A genomewide map of Neandertal ancestry in modern humans. S. Sankararaman1,2, N. Patterson2, S. Mallick1,2, S. Pääbo3, D. Reich1,2 1) Harvard Medical School, Boston, MA; 2) Broad Institute of MIT and Harvard, Cambridge, MA; 3) Max Planck Institute for Evolutionary Anthropology, Leipzig, Germany.

   Analysis of the genomes of archaic hominins, such as Neandertals and Denisovans, has revealed that these groups have contributed to the genetic variation of modern human populations. Yet, we know little about how these ancient mixtures have shaped the genetic structure of human populations and even less about their impact on human evolution. To answer these questions, we need a map of archaic ancestry.
    Building such a map is technically challenging because of the antiquity of these gene flow events. We have developed a method based on the statistical framework of Conditional Random Fields (CRFs) that integrates single SNPs as well as haplotypes informative of ancient gene flow to give highly accurate predictions.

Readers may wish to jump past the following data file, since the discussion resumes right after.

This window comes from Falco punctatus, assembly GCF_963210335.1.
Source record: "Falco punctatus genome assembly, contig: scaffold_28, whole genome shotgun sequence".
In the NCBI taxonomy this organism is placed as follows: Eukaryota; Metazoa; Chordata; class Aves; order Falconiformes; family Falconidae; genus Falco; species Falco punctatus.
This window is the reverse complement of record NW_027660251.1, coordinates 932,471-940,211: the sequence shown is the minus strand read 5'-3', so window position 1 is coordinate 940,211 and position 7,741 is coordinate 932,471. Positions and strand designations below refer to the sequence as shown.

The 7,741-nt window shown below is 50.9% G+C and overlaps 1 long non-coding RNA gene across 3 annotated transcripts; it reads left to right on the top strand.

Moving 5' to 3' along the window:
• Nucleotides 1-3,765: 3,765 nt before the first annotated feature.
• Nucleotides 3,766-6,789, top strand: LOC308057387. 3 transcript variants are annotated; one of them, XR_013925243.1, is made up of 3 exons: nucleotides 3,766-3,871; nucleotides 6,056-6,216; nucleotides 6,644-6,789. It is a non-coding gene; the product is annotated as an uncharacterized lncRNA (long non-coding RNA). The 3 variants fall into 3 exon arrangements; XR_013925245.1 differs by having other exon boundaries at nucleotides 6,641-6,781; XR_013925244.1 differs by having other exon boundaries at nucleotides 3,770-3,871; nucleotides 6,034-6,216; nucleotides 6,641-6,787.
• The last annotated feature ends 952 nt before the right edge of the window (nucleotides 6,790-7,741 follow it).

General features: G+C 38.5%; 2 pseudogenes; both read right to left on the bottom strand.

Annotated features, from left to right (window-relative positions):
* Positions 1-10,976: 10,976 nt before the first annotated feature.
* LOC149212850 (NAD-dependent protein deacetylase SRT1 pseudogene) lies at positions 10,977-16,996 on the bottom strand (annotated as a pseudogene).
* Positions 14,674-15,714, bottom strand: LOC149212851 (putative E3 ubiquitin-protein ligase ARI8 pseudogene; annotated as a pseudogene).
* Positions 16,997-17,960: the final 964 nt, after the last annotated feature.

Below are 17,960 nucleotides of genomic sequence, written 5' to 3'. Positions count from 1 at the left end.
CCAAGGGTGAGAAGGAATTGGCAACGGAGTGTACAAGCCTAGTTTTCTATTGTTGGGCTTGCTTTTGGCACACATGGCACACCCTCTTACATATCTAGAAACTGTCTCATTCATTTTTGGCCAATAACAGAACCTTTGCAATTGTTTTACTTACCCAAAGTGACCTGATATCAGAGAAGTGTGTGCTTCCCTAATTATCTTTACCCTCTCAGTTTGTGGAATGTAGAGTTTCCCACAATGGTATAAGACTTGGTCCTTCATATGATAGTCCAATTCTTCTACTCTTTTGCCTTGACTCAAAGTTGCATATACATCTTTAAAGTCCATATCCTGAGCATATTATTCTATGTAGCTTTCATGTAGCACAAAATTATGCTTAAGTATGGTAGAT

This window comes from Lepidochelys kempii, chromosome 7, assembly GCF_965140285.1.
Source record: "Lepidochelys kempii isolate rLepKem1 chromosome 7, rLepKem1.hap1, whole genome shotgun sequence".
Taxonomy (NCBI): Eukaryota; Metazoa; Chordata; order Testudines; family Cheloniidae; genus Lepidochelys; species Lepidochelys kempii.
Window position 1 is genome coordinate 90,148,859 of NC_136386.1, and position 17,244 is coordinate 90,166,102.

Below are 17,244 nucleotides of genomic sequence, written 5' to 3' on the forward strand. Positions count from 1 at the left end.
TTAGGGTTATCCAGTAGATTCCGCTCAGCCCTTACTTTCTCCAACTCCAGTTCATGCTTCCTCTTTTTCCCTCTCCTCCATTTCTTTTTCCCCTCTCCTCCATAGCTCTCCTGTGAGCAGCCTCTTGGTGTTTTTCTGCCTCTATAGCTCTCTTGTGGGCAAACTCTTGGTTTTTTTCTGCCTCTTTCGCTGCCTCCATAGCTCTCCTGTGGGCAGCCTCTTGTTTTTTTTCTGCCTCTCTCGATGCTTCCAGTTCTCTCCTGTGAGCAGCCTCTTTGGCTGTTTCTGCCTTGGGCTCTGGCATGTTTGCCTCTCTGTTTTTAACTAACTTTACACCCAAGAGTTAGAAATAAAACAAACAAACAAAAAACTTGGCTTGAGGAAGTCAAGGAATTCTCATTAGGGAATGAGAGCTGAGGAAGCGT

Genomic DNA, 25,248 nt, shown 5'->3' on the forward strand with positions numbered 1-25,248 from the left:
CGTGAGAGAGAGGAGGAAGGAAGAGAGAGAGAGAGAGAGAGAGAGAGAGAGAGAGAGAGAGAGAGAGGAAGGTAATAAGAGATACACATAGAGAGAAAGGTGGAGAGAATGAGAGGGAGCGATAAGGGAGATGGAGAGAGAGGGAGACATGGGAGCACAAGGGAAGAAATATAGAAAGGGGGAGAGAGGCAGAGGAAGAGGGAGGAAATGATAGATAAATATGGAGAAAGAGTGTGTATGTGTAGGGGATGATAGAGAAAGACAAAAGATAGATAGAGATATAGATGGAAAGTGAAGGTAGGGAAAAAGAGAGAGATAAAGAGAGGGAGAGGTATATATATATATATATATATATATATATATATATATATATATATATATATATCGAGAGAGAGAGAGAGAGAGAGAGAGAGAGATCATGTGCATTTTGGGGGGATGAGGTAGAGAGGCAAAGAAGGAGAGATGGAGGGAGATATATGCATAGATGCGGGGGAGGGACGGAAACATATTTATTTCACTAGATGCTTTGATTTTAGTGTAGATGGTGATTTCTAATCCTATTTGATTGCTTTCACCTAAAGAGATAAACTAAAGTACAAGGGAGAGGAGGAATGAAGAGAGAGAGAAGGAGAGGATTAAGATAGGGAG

We applied this method to polymorphism data in European and East Asian individuals from the 1000 genomes project, in conjunction with the draft sequence of the Neandertal genome, to obtain the first genome-wide map of Neandertal ancestry. Analysis of this map leads to several novel findings:
  1. We identify around 35,000 Neandertal-derived alleles in Europeans and 21,000 in East Asians.
  2. We also identify over 100 Neandertal-derived alleles that are likely to have been the target of selection since introgression. One of these has a frequency of about 85% in Europe and overlaps CLOCK, a key gene in Circadian function in mammals. This gene has been found in other selection scans in Eurasian populations, but has never before been linked to Neandertal gene flow.
  3. Several of the Neandertal-derived alleles identified are found among the >6,000 SNPs associated with common diseases listed in the NHGRI catalog. This list of Neandertal-derived variants include a risk variant associated with obesity and a protective variant against breast cancer.
  4. Using the uncorrelated ancestries in Europe and East Asia, we can reconstruct about 600 Mb of the genome of the introgressing Neandertal.
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